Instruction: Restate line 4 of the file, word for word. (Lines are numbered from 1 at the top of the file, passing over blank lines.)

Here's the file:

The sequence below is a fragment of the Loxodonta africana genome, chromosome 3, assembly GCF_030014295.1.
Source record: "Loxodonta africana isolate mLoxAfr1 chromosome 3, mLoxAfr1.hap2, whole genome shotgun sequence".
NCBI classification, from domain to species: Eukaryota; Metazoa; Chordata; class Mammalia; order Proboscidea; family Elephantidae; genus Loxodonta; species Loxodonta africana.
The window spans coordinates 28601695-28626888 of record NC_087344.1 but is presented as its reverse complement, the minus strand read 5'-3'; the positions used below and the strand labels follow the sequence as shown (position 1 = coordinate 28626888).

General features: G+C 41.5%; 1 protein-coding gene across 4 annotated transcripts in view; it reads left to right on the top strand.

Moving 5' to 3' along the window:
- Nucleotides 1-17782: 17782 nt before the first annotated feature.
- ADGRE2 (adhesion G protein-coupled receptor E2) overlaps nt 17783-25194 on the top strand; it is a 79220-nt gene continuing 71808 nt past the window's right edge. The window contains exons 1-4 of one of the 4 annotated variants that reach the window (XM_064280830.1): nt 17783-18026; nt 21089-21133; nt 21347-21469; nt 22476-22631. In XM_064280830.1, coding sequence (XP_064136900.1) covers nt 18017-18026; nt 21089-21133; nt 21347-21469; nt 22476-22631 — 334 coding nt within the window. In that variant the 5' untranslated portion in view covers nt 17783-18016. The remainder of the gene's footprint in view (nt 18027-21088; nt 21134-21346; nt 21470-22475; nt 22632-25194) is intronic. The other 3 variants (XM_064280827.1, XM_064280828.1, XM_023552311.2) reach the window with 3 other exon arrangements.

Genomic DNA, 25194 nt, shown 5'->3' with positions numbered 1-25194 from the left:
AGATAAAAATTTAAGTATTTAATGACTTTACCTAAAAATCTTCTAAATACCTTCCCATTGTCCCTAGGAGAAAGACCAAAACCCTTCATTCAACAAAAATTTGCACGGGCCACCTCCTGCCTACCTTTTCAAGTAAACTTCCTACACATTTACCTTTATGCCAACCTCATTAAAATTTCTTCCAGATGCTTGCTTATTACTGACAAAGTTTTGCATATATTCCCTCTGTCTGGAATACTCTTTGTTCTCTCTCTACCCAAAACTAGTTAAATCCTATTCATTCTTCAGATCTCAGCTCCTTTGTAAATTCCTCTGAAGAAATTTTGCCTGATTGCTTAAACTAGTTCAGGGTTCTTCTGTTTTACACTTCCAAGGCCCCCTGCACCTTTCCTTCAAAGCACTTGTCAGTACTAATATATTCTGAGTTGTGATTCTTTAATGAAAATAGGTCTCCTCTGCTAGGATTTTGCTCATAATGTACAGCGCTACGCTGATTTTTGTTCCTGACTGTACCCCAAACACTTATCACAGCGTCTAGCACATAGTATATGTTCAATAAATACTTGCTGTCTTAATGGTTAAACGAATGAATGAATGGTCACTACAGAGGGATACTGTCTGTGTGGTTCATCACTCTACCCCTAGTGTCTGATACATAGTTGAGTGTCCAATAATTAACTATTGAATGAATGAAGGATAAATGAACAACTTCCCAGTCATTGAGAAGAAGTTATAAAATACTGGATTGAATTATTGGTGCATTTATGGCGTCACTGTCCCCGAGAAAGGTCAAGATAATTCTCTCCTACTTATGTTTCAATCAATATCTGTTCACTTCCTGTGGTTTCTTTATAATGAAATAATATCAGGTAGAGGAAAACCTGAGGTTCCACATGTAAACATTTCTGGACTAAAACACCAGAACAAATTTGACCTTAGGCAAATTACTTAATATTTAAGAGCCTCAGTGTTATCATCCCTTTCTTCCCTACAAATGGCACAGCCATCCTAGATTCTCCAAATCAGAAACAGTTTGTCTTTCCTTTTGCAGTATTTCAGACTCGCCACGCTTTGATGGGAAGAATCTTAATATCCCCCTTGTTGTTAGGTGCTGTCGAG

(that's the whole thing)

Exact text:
The window spans coordinates 28601695-28626888 of record NC_087344.1 but is presented as its reverse complement, the minus strand read 5'-3'; the positions used below and the strand labels follow the sequence as shown (position 1 = coordinate 28626888).